Hello, June. Hello, rain. I kind of love you.
First: Two new reader book slings to report. This adorable robot one from Katie's Corner.
And this sweet one from a reader named Kelsey for her son, William:
I am always, always tickled to see these, guys. Keep 'em coming. I'll add these shots to the book sling tutorial in a bit.
Now, for a new tutorial. It's kind of a silly one.
Back in April, we threw a 70th birthday party for my wonderful dad. We sort of treated it like a kid's party, complete with party hats, goody bags and, well, we meant to play this game:
I had made bean bags with the faces of all our family members on them. I planned to cut a tree shape out of plywood, cut holes in it, paint it and play a sort of Family Tree Bean Bag Toss. The tree never happened, though, so the kids just kind of tossed around the bean-filled versions of themselves (which they loved, by the way. What's not to love? Their face on a bean bag. Put their face on broccoli and they'd eat it. Hmm ... there's an idea).
You, however, might be certainly are more adept at carpentry than me, so maybe you'll give the tree a go. Start working on that, and I'll show you how to make the bean bags.
(By the way, I'm predicting carpentry is going to be the next knitting. I seriously would love to get more into it.)
You will need: your computer, printer, PhotoFabric (made by a company called Blumental Craft) or some other brand of fabric that can run through a printer, sewing supplies, scrap fabric and, of course, beans. Pinto or otherwise.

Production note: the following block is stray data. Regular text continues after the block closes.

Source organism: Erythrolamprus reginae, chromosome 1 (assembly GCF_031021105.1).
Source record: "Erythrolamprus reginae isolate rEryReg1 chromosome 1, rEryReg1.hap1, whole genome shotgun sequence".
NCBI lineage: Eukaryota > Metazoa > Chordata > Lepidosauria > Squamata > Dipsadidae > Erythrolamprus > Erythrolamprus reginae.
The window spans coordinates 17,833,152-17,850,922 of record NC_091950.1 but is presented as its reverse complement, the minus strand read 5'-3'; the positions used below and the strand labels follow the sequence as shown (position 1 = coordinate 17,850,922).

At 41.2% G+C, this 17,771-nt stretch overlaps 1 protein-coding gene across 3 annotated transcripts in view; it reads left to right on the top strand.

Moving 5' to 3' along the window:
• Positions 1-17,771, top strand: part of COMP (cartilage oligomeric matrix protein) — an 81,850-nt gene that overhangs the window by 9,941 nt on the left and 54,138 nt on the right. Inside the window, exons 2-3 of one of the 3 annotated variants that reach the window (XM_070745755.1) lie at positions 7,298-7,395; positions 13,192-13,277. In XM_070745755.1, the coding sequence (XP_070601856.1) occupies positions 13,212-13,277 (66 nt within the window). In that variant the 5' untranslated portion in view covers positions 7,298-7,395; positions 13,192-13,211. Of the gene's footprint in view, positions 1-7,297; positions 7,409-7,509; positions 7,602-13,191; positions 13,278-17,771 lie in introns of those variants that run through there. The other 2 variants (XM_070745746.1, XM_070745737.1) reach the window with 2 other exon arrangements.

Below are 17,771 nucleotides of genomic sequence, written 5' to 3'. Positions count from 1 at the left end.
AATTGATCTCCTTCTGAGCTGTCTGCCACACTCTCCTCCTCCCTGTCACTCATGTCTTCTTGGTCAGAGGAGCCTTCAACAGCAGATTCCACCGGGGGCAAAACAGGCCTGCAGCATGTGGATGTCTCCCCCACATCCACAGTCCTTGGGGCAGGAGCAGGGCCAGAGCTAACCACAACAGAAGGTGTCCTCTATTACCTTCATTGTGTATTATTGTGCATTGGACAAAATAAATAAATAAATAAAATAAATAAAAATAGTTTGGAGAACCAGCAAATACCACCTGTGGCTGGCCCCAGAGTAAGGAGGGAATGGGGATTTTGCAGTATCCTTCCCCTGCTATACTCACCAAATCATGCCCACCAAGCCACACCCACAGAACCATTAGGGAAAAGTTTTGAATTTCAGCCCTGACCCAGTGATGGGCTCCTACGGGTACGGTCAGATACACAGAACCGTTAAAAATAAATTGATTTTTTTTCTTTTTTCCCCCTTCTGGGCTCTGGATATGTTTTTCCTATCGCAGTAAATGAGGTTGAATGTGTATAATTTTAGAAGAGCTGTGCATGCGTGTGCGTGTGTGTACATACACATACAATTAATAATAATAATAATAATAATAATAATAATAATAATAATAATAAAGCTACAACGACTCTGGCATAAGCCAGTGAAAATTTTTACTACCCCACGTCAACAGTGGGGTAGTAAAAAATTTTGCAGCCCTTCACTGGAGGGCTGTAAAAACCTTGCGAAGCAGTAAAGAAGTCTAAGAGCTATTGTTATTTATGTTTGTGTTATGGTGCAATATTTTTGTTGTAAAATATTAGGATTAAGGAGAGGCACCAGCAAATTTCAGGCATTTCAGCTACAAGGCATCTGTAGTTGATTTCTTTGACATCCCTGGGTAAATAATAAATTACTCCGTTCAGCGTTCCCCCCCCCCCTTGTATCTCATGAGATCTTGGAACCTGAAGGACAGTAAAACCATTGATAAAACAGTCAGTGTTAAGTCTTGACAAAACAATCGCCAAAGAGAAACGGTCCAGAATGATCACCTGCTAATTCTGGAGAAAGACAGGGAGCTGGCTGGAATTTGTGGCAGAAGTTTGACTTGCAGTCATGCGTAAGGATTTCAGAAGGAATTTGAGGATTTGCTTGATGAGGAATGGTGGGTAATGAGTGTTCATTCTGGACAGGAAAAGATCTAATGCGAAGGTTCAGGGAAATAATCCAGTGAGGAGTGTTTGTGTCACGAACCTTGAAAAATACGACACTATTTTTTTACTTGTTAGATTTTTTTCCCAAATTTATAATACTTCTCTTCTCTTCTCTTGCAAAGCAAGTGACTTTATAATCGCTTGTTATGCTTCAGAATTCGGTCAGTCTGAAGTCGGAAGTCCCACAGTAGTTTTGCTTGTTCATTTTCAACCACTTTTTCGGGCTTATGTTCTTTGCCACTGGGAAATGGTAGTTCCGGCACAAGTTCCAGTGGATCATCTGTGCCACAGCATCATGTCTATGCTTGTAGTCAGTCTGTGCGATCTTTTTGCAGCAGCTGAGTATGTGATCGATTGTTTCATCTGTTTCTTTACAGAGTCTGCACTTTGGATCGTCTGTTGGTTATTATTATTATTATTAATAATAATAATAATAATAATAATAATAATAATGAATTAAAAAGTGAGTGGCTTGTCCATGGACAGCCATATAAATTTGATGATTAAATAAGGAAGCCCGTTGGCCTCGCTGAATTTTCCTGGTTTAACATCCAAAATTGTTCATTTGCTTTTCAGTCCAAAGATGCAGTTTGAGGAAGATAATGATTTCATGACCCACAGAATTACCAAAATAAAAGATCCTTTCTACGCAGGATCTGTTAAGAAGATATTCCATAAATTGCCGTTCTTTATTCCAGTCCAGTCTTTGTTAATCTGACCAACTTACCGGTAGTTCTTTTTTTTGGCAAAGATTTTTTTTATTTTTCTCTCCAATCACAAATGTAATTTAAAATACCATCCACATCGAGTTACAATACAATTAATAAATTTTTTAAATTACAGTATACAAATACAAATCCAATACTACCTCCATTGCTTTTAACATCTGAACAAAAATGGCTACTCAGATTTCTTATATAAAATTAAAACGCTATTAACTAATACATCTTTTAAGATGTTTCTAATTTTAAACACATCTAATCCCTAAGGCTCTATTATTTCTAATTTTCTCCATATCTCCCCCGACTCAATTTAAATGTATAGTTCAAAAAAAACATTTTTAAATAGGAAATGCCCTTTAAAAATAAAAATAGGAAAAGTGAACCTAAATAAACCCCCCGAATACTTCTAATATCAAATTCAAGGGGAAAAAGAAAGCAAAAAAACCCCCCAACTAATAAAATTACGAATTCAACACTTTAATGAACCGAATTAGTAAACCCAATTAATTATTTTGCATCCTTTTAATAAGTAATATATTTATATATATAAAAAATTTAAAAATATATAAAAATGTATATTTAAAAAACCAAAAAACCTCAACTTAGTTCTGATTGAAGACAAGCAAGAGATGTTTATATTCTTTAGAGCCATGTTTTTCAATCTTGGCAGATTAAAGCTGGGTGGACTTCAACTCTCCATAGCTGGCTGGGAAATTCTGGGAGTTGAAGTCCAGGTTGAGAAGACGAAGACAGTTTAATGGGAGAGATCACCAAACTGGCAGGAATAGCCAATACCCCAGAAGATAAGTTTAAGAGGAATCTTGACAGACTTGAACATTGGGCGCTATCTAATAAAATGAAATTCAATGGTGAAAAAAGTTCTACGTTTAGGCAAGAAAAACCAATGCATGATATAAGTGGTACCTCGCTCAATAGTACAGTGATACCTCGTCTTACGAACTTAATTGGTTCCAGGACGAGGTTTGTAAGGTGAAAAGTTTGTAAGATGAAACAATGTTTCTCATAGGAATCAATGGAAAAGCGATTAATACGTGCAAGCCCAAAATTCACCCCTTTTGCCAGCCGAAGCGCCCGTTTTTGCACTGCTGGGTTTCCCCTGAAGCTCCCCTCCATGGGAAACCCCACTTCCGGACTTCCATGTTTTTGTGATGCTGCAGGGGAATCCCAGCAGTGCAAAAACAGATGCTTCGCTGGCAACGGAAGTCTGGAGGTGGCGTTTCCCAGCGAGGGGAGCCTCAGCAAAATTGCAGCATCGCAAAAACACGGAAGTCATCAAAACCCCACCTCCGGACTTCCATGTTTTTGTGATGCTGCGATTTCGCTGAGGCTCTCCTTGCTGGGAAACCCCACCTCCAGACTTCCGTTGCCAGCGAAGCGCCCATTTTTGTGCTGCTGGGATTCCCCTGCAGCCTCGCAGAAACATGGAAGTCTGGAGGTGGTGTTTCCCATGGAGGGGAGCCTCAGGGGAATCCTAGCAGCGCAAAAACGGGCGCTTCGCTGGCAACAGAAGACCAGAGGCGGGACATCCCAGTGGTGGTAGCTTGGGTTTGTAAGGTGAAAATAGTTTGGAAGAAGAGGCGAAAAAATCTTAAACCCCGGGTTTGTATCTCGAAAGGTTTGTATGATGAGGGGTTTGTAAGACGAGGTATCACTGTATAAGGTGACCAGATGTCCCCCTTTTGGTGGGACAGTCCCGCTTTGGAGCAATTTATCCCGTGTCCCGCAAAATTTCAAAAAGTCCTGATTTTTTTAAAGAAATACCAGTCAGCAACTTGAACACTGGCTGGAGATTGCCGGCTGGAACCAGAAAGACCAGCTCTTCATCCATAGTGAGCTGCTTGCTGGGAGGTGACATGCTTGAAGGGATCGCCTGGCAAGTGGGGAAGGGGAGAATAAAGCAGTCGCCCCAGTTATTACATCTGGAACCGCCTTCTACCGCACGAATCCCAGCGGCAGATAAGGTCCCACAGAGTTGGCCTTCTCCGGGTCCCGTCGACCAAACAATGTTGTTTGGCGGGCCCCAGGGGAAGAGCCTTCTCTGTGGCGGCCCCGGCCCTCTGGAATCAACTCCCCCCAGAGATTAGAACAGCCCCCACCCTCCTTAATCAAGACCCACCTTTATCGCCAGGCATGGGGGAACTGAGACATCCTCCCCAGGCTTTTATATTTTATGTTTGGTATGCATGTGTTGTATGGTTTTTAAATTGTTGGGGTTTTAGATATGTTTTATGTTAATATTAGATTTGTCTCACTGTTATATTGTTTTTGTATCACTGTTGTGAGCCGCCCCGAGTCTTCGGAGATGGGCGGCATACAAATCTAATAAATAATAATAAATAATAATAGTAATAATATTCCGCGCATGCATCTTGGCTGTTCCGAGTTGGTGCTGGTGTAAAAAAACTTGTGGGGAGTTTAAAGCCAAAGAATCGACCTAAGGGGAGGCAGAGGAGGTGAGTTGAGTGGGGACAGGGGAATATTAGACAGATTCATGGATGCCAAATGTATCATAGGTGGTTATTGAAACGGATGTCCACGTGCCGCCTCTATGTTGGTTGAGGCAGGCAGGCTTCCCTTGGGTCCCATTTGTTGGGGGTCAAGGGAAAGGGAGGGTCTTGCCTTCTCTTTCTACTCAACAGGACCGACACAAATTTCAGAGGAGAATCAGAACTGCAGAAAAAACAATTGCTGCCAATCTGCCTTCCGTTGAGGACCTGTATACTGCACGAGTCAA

Step 1: Create a word-processing or page-design document on your computer with four photos per 8 ½ by 11-inch page.
Step 2: Following package instructions, print the document onto photo fabric.
Step 3: Cut out each photo. Cut a piece of scrap fabric of the same size. Place the photo and the fabric on top of one another, right sides facing. Sew around three sides, either by hand or with a machine.
Step 4: Turn the bean bag right side out and use a turning tool (a knitting needle works great) to fill with beans, being careful not to over stuff it. You want the beans to be able to jiggle around somewhat loosely inside the bag.
Step 5: Sew the fourth side of the bean bag shut.
You've been bean bagged!